Original post to Darkwind’s Garou Board as "Wolf Tales (23)" on 29 September 2004

Revised 21.11.2021

Shanti sits by the bed and watches Rikard sleep. The daily Rite of Cleansing finished just a few minutes ago and the other shamans have already departed. They performed the rite three times now, as this is the third day since the Pack's battle with the Dancers, the discovery of the Wyrm manifestation and, of course, since Rikard took the balefire.

Uziah, Shaman of the Uktena, was last to leave the room. "He'll recover," he assured her.

"Will he ever be fit again? As he was before?" she asked, her voice barely a whisper, as if speaking pained her.

Uziah smiled gently. "He will recover, Shanti," he replied. "His progress is remarkable already. And he has you to thank for it."

She shook her head firmly. "We all know it was you, Uziah."

The Elder Shaman, gentle smile still in place, nodded. "Yes, I did my part. But if not for you, he would have been beyond any help."

She pursed her lips together but said nothing.

And now she's alone with Rikard. Dark rings under her eyes -- not much sleep for her lately. Part of that is the village. She spent most of the last three days there, helping them repair their lives and move on. The young chief -- the one who saved her life during the battle -- is doing quite well and growing into his new role just fine.

Nightfall sees her here, at Rikard's side with the rest of the Shamans, to perform the Rite of Cleansing. And then with the break of dawn, back to the village.

Stressful, yes. But not exhausting -- not for a Garou in her prime.

No, there's another reason for her lack of proper rest -- guilt. She's never in her life felt so inadequate, so useless and such a failure. The balefire crippled Rikard, her beloved Pack Keeper -- because she didn't measure up. The greatest test of her ability as Pack Shamaness came three days ago -- and she was found wanting.

She closes her eyes tightly against the knowlege of it, willing it to leave her in peace -- but it does not. A tear rolls down her cheek. She opens her eyes, takes Rikard's hand in both of hers and presses her face to it. "Forgive me..." she breathes. "Forgive me..."




Deep night. The entire Sept asleep except for the warders. And the grieving Shamaness. And the one who telepathically called her name. The pause in her answer is not from fatigue or lack of attention, but from her distress at being discovered awake. And by whom.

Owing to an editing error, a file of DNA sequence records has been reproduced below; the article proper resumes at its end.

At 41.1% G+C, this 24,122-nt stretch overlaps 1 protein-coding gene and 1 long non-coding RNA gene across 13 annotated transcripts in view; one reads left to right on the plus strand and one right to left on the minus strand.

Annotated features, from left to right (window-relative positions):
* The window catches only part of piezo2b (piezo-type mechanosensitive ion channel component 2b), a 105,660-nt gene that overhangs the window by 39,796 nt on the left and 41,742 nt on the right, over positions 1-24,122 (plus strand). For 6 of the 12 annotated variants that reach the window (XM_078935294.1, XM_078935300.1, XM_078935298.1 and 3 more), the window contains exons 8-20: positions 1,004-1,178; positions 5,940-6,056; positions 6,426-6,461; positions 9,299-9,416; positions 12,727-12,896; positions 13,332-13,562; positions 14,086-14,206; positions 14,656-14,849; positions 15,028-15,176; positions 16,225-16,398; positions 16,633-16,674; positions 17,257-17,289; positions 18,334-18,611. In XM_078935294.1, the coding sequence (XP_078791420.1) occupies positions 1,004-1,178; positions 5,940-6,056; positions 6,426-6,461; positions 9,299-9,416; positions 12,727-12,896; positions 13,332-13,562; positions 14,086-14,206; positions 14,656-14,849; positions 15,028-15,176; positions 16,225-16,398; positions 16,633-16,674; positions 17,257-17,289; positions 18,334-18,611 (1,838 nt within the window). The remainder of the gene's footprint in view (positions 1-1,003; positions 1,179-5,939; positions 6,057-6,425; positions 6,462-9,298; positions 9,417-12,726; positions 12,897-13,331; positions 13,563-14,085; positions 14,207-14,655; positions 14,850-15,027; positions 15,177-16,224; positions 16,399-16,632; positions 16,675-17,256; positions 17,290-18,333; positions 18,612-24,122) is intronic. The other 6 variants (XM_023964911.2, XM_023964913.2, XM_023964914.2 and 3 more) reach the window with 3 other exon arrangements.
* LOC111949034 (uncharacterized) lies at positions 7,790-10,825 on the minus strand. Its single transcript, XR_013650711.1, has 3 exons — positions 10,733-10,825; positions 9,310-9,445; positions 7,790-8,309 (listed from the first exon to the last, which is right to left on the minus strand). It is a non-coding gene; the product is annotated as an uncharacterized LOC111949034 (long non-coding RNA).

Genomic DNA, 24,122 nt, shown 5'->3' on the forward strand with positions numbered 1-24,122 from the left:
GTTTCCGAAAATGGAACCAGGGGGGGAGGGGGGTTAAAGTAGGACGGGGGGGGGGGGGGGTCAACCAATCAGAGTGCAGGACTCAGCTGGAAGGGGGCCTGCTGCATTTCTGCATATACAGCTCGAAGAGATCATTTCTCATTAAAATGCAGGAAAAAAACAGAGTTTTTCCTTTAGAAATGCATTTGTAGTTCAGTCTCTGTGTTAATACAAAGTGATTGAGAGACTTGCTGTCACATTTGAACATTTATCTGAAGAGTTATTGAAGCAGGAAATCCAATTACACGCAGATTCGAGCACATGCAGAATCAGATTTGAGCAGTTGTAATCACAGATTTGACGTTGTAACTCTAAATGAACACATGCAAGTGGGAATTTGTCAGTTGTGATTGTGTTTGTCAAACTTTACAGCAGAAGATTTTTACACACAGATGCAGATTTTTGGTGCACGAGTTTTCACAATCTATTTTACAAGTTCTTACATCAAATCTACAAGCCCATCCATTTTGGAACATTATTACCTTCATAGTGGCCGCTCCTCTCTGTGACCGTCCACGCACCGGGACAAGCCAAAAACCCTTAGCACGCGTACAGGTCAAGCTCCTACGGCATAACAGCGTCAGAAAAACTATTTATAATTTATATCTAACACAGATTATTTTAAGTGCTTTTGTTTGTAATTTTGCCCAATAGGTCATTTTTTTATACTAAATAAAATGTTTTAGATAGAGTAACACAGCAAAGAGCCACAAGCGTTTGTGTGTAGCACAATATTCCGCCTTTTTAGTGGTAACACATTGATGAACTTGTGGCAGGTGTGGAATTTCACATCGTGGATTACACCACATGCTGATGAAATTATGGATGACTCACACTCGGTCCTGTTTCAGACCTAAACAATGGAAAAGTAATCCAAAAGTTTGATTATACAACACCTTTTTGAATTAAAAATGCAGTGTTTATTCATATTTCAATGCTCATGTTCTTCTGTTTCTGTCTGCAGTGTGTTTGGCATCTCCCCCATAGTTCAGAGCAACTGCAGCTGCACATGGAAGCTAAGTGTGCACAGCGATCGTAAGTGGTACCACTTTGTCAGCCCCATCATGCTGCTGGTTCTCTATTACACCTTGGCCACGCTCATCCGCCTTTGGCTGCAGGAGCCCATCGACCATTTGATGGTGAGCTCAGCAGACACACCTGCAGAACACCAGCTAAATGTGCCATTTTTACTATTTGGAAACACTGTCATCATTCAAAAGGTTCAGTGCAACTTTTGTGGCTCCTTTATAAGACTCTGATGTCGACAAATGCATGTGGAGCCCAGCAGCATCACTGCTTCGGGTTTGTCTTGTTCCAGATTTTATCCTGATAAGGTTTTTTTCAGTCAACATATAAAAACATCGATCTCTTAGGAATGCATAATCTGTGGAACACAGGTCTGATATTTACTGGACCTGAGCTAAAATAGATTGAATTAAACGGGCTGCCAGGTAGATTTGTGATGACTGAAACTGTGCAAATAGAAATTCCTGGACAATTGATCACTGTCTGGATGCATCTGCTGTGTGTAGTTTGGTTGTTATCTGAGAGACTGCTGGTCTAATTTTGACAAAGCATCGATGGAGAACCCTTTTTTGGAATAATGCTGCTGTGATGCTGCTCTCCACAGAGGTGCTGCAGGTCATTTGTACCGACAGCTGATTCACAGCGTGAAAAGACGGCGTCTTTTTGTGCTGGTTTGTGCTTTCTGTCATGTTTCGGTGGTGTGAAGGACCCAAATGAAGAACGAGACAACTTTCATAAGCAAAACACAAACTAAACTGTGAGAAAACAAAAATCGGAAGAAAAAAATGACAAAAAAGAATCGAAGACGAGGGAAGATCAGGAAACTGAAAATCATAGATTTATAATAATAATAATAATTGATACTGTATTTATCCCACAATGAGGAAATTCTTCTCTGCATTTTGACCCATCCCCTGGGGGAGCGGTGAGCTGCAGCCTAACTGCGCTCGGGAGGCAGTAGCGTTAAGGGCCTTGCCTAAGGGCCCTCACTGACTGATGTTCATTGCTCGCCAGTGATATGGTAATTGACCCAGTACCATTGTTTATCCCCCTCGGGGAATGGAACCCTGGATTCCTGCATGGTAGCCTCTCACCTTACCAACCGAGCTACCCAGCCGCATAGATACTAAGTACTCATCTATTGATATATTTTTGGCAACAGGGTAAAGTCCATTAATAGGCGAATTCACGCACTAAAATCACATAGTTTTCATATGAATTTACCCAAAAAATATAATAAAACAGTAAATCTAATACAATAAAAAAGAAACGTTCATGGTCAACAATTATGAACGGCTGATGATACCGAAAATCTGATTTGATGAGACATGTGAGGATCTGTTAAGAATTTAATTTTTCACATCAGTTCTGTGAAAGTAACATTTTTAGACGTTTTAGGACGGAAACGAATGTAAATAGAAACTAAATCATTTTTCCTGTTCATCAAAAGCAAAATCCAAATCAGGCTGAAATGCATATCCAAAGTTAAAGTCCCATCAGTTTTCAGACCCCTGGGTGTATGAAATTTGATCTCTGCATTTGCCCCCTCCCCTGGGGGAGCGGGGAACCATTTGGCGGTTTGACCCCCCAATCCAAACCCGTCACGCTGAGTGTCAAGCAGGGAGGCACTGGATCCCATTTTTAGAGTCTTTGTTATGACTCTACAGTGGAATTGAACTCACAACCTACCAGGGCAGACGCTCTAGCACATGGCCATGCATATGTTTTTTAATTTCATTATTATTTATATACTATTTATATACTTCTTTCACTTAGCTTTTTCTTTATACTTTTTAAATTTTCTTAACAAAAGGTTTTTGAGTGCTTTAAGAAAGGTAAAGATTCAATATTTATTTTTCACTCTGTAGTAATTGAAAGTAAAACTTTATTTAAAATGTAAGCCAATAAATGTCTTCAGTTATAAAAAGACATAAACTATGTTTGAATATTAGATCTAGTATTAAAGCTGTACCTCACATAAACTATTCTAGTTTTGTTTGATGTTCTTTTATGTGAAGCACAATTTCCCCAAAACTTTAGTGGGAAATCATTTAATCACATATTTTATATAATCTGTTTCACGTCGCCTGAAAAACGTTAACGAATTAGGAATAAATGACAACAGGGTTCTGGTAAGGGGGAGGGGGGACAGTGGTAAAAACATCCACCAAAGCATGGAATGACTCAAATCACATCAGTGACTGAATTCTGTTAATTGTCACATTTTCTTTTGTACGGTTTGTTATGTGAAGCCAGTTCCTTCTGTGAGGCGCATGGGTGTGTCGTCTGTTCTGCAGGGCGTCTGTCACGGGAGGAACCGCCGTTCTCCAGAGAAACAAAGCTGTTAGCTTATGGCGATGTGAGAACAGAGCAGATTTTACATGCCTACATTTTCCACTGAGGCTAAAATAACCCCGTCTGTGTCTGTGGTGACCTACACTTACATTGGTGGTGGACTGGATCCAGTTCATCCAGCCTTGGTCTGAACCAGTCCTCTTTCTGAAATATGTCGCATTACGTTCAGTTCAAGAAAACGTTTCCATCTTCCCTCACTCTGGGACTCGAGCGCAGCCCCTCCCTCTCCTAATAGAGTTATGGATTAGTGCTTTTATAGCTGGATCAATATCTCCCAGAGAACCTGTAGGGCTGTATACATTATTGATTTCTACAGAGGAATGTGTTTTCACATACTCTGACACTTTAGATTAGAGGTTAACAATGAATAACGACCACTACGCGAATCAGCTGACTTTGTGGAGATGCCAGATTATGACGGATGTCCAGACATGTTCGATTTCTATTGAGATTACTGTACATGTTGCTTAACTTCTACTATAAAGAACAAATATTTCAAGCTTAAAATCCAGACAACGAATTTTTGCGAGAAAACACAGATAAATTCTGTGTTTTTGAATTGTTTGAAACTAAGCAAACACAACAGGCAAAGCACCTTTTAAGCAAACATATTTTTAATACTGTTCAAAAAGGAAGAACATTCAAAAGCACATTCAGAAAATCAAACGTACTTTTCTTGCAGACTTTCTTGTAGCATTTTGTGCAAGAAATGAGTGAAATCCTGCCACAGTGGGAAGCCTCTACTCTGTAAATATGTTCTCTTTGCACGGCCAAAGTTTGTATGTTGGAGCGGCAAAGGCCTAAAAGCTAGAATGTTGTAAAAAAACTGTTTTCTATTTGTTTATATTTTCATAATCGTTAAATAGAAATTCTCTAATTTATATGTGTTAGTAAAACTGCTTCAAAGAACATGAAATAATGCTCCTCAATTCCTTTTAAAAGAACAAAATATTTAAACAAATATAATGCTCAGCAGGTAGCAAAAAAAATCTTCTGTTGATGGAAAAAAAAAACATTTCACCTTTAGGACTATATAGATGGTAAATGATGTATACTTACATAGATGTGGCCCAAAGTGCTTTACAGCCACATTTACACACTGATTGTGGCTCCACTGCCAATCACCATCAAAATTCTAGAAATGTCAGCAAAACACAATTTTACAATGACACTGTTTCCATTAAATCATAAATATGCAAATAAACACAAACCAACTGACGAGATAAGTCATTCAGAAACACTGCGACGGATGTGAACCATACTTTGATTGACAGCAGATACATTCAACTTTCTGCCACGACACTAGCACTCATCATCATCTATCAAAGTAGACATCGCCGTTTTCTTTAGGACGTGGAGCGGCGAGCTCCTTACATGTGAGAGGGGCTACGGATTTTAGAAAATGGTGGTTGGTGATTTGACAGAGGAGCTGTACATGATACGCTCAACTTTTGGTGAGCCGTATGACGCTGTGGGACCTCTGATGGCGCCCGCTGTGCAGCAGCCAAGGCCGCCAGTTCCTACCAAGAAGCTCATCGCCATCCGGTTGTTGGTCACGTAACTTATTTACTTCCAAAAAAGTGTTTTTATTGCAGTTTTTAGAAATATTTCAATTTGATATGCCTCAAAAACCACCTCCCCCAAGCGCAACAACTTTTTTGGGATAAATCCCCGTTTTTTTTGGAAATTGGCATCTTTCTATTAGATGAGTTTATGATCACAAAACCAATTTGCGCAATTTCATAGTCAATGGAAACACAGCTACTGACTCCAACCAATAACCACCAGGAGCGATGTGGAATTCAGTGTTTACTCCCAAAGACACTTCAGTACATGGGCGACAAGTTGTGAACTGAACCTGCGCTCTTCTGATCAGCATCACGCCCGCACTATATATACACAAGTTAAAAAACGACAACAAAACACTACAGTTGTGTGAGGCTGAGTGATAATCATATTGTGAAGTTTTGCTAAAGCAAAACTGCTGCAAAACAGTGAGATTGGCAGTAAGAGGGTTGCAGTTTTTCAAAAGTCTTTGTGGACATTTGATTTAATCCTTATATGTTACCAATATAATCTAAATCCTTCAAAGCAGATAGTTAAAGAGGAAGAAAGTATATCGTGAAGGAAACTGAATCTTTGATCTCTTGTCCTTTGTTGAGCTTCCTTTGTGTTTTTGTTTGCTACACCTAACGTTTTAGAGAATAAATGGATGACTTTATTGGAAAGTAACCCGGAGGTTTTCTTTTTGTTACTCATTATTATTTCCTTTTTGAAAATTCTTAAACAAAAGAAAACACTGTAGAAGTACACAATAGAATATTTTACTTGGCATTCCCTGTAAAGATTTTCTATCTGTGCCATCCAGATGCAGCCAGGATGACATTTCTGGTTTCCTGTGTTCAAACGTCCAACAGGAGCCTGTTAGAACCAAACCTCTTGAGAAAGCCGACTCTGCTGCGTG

Come here. An imperative.


She stands, slips on some clothes and makes her way to Nagha's room.

A single candle burns inside. Nagha stands waiting for her. "Come in, please," he says.

She enters the room and bows her head. "My Leader."

Nagha chuckles. "Shanti, why so formal? At this Gaea-forsaken hour? Come here, please. Sit down." He guides her to a chair and then sits down opposite her. He passes her a cup of something warm. "Drink it, please."

The aroma alone makes her feel better and she drinks it gladly. "One of your secret teas from Kerei?" she asks with a weak smile.

He chuckles. "Indeed." Then his face becomes serious. "Thoughts off, words only." By which he means: no telepathy, which the other pack members would catch if they're awake (or almost awake). She nods.

"Shanti, it's been three days now. When will you return to us?"

She blinks and glances sideways. "I don't understand."

Nagha sighs. "'Stupid' you are not and never were. Don't pretend to be so now."

Shamaness stares at the floor. Her Leader simply waits.

She looks up and their eyes lock -- hers moist and timid, his firm and unwavering. She looks down again.

Nagha sighs and presses his lips together, as a parent might do with their stubborn child. "Speak now," He commands. "Here and now. And when I say 'speak' I mean really speak. And when I say 'now', I mean right now. No more evasions. No more playing stupid. And I will hear all of it. Do you understand me, Shamaness?"

She swallows. It's been a long time since he spoke to her in that way. "Yes. My Leader." she answers.

"Then begin."

She swallows again. "This pack needs a shaman."

Nagha's expression doesn't change. "This pack already has a shaman."

She shakes her head. "No. It needs a proper one."

Nagha just looks at her and waits.

"Because I failed!" she blurts out.


She takes a breath and begins. "I ... wasn't strong enough. I mean, my devotion wasn't strong enough. The Light came down on Rikard, yes, and it ... should have protected him. But it failed." She sniffles. "I failed! You need ... someone like Uziah -- his luna light would have held ... would have blocked the balefire ... would have saved Rikard. He'll recover, yes. But he'll never be what he was before! I ..." she sniffles again. "I failed Rikard. Failed you all."

She falls silent. "Go on," he says.

She sighs through clenched teeth. "Don't you see, Nagha? Don't you understand? It was my great test. The ... test of my ... devotion." She pauses to blink back the tears that threaten. "And I failed. I don't understand why! I've ... studied so hard ... meditated ... developed my eurus ... attuned myself to the Earthmother. It ... I ... I don't know. I'm ... so sorry!"